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Study: Want to live longer? Be more grateful

Last Updated 6 days by Amnon J. Jobi | Amnon Front Page

INDIANAPOLIS (WISH) — If you want to live longer, try to be more grateful. That’s the findings in a new study published in JAMA Psychiatry.  

Researchers from the Harvard T.H. Chan School of Public Health followed nearly 50,000 female nurses between 69 and 96 years old over a period of about three years. They found those who scored in the highest third for gratitude had a 9% lower risk of dying from any cause compared to those in the lowest third. 

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“Prior research has shown an association between gratitude and lower risk of mental distress and greater emotional and social wellbeing. However, its association with physical health is less understood,” says lead author Ying Chen, a research scientist in the Department of Epidemiology, in a media release. “Our study provides the first empirical evidence on this topic, suggesting that experiencing grateful affect may increase longevity, among older adults.”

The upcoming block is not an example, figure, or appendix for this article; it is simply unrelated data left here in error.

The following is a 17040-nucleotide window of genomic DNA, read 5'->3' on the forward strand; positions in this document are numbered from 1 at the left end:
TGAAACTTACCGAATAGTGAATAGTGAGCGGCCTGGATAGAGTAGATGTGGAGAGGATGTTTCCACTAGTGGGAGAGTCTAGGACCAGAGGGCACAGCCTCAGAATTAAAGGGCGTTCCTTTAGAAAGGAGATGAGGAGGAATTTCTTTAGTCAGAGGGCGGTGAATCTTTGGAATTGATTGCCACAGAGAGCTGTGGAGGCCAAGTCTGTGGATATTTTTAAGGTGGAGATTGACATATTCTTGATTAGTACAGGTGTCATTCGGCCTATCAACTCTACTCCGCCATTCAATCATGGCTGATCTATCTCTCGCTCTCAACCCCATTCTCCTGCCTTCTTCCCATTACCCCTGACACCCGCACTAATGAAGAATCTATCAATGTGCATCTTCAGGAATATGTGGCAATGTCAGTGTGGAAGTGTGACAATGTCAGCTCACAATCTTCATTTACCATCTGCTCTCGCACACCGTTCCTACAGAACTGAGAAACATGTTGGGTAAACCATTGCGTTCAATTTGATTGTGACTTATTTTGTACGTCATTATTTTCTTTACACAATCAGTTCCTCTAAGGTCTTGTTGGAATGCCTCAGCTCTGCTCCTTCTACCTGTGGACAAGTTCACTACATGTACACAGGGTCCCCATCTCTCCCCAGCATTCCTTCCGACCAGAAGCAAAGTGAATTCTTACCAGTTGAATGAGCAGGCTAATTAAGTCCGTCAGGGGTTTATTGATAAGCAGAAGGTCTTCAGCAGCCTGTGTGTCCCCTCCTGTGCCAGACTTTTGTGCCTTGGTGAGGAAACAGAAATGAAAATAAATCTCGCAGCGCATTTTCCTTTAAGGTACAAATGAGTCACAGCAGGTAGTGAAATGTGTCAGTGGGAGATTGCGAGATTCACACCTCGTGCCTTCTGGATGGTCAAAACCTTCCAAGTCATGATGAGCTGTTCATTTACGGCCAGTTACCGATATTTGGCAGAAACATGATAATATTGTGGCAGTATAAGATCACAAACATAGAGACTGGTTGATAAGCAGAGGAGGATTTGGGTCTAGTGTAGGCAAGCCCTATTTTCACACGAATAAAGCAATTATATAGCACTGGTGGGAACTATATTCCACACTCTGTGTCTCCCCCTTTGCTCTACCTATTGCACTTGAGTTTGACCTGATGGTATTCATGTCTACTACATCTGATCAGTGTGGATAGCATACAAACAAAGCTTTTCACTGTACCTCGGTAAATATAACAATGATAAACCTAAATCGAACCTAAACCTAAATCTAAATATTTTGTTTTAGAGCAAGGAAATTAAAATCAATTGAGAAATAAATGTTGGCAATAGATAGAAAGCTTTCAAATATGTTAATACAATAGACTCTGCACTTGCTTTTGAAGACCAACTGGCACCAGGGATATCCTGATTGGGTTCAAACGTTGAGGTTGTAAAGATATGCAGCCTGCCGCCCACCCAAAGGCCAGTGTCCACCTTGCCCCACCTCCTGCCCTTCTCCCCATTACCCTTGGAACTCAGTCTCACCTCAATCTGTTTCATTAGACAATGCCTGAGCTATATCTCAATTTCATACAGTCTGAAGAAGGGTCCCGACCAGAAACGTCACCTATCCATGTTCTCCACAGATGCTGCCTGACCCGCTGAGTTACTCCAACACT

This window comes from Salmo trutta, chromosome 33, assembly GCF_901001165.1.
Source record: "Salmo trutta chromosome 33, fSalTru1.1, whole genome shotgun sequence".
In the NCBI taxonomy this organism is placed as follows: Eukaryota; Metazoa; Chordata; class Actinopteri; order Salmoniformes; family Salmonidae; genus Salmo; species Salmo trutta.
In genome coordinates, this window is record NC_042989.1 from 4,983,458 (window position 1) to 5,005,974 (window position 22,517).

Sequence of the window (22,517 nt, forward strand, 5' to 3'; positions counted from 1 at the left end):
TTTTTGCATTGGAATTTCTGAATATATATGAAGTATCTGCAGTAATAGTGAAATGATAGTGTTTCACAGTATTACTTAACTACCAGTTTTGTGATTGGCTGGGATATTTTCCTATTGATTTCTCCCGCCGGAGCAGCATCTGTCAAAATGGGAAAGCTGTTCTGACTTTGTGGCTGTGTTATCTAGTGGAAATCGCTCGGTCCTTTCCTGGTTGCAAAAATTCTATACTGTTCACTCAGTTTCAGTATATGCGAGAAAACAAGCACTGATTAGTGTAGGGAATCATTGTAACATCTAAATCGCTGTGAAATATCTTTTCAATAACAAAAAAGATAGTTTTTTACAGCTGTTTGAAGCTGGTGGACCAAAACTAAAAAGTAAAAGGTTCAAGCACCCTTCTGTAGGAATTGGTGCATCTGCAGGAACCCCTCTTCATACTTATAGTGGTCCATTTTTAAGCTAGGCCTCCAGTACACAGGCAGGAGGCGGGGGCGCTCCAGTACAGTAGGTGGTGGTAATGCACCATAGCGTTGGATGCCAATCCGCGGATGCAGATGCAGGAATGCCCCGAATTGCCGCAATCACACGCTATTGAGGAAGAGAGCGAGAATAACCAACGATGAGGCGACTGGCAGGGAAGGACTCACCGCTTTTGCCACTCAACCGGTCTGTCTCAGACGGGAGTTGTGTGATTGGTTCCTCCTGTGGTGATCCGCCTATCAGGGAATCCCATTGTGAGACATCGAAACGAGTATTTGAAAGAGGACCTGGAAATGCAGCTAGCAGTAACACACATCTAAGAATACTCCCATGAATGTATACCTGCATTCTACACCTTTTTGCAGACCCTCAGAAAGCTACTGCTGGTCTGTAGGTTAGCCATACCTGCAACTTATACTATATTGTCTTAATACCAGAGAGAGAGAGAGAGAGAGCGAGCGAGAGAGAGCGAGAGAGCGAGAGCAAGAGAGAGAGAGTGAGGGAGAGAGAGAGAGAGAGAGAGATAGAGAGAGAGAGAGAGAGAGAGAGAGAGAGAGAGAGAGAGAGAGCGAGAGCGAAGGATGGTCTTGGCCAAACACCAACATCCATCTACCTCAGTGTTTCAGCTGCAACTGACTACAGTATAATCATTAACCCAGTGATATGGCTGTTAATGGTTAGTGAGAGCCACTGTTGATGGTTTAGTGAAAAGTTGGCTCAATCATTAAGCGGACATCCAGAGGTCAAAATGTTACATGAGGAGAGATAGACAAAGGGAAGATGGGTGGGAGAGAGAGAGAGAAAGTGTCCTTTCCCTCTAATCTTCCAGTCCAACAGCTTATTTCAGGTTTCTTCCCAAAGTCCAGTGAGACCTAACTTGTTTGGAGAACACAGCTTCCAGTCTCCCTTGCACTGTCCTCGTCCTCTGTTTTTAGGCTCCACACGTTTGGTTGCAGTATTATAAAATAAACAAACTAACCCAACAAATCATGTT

By “gratitude,” the researchers discovered that it meant more than just saying “thank you.” They found that it’s a deeper emotional state that involves recognizing and appreciating the positive aspects of life, whether they come from other people, places, or other intangible things. Researchers say this thankful outlook appears to set off a chain reaction of beneficial effects throughout the body and mind.

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“Prior research indicates that there are ways of intentionally fostering gratitude, such as writing down or discussing what you are grateful for a few times a week,” Chen says. “Promoting healthy aging is a public health priority, and we hope further studies will improve our understanding of gratitude as psychological resource for enhancing longevity.”

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Researchers aid one way gratitude might extend life is by promoting better cardiovascular health. The study found that grateful women had a 15% lower risk of dying from heart disease. This aligns with previous research showing that gratitude is associated with lower blood pressure, reduced inflammation, and healthier lipid profiles — all factors that contribute to a healthy heart.